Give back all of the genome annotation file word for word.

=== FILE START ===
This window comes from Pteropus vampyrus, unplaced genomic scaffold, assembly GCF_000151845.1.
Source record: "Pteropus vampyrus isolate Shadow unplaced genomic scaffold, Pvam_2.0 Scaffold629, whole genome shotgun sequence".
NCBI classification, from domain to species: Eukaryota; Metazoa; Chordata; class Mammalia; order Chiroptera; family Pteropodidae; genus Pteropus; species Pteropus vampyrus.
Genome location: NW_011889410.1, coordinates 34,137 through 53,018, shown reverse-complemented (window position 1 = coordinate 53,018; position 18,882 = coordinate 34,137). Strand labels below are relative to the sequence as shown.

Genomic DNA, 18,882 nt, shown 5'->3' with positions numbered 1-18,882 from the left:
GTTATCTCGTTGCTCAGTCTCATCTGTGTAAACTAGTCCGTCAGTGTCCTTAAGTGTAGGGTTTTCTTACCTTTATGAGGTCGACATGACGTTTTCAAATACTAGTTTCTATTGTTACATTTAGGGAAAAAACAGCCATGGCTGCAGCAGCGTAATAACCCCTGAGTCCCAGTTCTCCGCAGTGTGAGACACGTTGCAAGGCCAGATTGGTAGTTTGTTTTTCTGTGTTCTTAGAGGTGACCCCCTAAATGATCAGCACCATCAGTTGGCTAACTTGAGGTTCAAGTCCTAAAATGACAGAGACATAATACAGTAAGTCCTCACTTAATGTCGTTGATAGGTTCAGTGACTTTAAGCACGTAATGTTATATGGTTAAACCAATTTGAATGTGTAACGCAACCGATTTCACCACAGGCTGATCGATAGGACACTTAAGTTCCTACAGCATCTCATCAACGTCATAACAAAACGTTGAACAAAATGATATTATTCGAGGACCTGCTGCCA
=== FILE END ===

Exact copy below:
This window comes from Pteropus vampyrus, unplaced genomic scaffold, assembly GCF_000151845.1.
Source record: "Pteropus vampyrus isolate Shadow unplaced genomic scaffold, Pvam_2.0 Scaffold629, whole genome shotgun sequence".
NCBI classification, from domain to species: Eukaryota; Metazoa; Chordata; class Mammalia; order Chiroptera; family Pteropodidae; genus Pteropus; species Pteropus vampyrus.
Genome location: NW_011889410.1, coordinates 34,137 through 53,018, shown reverse-complemented (window position 1 = coordinate 53,018; position 18,882 = coordinate 34,137). Strand labels below are relative to the sequence as shown.

Genomic DNA, 18,882 nt, shown 5'->3' with positions numbered 1-18,882 from the left:
GTTATCTCGTTGCTCAGTCTCATCTGTGTAAACTAGTCCGTCAGTGTCCTTAAGTGTAGGGTTTTCTTACCTTTATGAGGTCGACATGACGTTTTCAAATACTAGTTTCTATTGTTACATTTAGGGAAAAAACAGCCATGGCTGCAGCAGCGTAATAACCCCTGAGTCCCAGTTCTCCGCAGTGTGAGACACGTTGCAAGGCCAGATTGGTAGTTTGTTTTTCTGTGTTCTTAGAGGTGACCCCCTAAATGATCAGCACCATCAGTTGGCTAACTTGAGGTTCAAGTCCTAAAATGACAGAGACATAATACAGTAAGTCCTCACTTAATGTCGTTGATAGGTTCAGTGACTTTAAGCACGTAATGTTATATGGTTAAACCAATTTGAATGTGTAACGCAACCGATTTCACCACAGGCTGATCGATAGGACACTTAAGTTCCTACAGCATCTCATCAACGTCATAACAAAACGTTGAACAAAATGATATTATTCGAGGACCTGCTGCCA